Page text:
- Units of C: First, the cost itself $C(x) = mx+b = 2x+100$ is measured in dollars as stated.
- Units of mx and b: It follows that the variable cost, $mx=2x$ and fixed cost $b=100$ are also measured in dollars.
- Units of x: We stated above that a cost function specifies the cost $C$ as a function of the number of items x, so $x$ is the number of items; in this case is the number of boxes (of donuts), and so its units of measurement are boxes (or perhaps "boxes of donuts").
- Units of m: As $mx = 2x$ is the cost to prepare $x$ boxes, it must be that $m = 2$ by itself is the cost per box. So, its units of measurement are dollars per box (often written as dollars/box).
#[Your turn][Tu turno]#
#[Linear demand functions][Funciones lineales de demanda]#
As we saw in the %%modelsstut, a demand function expresses demand $q$
(the number of items demanded--for example the number of items sold per month) as a function of the unit price $p$ (the price per item).
Linear demand function
A linear demand function has the form
The unit price, $p$, is measured in units of currency (for instance dollars) and $q$ is measured in units of demand (for instance items sold per month). The slope $m$ is measured in units of $q$ per unit of $p$; that is, units of demand per unit price (for instance, monthly sales per \$1 increase in the price). The intercept is measured in the same units as $q$ (units of demand). #[Interpretation of $m$][Interpretación de $m$]#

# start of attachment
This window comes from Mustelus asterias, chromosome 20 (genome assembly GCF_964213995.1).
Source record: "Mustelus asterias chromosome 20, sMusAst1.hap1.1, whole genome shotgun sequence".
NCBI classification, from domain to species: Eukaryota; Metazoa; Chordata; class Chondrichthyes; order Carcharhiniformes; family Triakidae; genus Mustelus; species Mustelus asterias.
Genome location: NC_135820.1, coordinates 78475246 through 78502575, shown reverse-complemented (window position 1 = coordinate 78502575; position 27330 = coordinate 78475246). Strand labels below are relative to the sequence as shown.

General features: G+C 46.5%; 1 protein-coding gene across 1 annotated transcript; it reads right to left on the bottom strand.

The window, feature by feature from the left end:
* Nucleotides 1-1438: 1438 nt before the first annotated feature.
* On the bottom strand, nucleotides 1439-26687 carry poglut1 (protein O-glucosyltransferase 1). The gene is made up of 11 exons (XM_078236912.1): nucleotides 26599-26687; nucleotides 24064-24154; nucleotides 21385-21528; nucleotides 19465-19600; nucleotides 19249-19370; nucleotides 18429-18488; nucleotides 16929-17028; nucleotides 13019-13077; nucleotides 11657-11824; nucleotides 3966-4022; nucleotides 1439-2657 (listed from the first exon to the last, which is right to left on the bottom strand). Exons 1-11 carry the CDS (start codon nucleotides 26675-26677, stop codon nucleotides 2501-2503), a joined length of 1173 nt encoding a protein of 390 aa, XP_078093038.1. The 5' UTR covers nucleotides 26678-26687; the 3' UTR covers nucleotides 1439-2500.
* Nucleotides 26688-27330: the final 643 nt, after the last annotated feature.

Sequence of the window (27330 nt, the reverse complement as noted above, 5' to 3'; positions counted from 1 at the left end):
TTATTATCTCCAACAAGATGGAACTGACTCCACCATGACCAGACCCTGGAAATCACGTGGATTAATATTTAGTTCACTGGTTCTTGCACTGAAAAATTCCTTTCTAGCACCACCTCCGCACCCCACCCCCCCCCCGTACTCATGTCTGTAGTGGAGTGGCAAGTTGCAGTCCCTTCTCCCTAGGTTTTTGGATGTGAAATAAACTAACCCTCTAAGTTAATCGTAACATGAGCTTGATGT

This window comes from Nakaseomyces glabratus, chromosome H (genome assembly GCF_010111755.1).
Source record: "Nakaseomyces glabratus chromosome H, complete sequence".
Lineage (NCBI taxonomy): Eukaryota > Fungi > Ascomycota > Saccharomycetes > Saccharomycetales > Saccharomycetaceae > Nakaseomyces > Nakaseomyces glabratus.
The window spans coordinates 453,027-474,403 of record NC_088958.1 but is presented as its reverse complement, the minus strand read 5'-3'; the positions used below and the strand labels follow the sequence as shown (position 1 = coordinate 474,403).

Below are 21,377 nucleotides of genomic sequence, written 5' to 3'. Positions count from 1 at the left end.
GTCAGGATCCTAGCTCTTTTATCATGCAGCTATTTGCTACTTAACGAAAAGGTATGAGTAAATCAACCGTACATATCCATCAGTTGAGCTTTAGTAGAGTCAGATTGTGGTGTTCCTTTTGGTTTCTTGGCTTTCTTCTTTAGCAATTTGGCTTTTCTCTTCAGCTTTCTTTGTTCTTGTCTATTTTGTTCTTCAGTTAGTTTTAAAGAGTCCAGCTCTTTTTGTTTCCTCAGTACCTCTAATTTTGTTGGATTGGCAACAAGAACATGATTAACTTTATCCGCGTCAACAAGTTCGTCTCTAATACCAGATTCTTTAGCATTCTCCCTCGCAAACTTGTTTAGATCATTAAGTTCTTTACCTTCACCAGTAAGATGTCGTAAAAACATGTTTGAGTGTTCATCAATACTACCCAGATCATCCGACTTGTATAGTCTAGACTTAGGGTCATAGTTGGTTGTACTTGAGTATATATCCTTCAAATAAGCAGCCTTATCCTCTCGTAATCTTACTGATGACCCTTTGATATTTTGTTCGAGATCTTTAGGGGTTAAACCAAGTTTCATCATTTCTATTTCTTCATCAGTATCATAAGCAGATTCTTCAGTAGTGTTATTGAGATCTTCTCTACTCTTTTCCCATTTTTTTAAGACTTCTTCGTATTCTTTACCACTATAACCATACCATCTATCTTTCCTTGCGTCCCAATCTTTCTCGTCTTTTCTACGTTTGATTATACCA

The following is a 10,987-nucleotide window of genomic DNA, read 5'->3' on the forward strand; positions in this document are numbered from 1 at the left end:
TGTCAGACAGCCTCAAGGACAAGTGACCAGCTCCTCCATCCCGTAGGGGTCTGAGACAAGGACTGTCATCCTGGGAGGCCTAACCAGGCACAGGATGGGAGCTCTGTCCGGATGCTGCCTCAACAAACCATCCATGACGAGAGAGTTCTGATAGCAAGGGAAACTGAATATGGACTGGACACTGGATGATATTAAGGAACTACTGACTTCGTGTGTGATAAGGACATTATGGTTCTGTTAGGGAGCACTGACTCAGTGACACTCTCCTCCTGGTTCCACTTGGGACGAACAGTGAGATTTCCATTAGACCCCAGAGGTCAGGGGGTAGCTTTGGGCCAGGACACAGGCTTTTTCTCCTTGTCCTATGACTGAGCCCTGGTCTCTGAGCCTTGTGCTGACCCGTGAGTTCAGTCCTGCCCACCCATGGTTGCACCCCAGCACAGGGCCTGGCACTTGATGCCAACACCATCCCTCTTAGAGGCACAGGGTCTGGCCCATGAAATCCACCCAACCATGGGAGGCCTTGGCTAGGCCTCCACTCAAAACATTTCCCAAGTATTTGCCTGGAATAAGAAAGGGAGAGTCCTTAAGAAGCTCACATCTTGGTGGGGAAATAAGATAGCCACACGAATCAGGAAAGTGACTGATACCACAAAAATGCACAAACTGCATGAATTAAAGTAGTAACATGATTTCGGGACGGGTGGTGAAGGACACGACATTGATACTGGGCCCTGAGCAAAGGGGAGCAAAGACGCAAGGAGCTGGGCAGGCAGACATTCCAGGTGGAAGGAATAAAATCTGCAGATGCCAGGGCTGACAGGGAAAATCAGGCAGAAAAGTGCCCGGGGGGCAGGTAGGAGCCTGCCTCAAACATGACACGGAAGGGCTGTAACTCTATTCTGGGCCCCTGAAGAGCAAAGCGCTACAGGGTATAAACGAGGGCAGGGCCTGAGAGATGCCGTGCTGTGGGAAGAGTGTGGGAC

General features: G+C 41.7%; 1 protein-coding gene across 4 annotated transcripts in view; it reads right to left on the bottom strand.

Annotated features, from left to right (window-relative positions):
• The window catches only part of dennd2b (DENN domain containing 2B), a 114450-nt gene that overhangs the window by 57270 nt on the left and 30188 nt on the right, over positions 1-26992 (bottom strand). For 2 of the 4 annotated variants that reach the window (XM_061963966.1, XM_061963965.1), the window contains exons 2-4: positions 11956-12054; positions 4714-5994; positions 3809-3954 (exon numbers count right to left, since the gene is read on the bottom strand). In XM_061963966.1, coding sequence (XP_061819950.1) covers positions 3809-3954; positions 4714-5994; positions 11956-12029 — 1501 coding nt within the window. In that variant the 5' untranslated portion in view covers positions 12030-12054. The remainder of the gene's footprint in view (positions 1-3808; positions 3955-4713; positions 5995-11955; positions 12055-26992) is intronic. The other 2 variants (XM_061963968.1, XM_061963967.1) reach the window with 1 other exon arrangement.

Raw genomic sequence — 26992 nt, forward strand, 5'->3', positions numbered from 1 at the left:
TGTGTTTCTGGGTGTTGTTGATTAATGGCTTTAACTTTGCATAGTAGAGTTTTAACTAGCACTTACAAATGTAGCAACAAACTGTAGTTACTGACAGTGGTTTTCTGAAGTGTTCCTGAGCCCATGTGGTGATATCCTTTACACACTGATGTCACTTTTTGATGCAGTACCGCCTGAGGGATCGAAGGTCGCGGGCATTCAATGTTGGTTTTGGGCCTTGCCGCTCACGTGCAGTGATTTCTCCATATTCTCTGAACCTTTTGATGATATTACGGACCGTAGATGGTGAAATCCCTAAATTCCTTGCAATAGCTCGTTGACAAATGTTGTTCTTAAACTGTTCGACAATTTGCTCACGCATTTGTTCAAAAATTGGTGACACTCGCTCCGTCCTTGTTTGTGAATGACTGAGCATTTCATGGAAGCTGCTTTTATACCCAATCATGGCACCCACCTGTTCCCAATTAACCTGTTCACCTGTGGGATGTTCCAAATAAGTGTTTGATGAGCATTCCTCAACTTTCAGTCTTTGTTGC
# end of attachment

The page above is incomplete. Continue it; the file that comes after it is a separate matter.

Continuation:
The (usually negative) slope $m$ measures the change in demand per unit change in price. Thus for instance, if $p$ is measured in dollars and $q$ in monthly sales, and $m = -400$, then each \$1 increase in the price per item will result in a drop in sales of $400$ items per month. #[Interpretation of $b$][Interpretación de $b$]#
The quantity $b$ gives the intercept on the vertical ($q$) axis; which gives the demand when $p = 0$; that is, the demand if the items were given away.
A linear demand function has the form
$q(p) = mp+b$ \gap[40] \t #[Function form][Forma función]#
\\ $q = mp+b$ \gap[40] \t #[Equation form][Forma ecuación]#
#[Note: $p$ plays the role of $x$ and $q$ plays the role of $y$][Nota: $p$ juega el papel de $x$ y $q$ juega el papel de $y$]#
#[Units of measurement][Unidades de medida]#
The unit price, $p$, is measured in units of currency (for instance dollars) and $q$ is measured in units of demand (for instance items sold per month). The slope $m$ is measured in units of $q$ per unit of $p$; that is, units of demand per unit price (for instance, monthly sales per \$1 increase in the price). The intercept is measured in the same units as $q$ (units of demand). #[Interpretation of $m$][Interpretación de $m$]#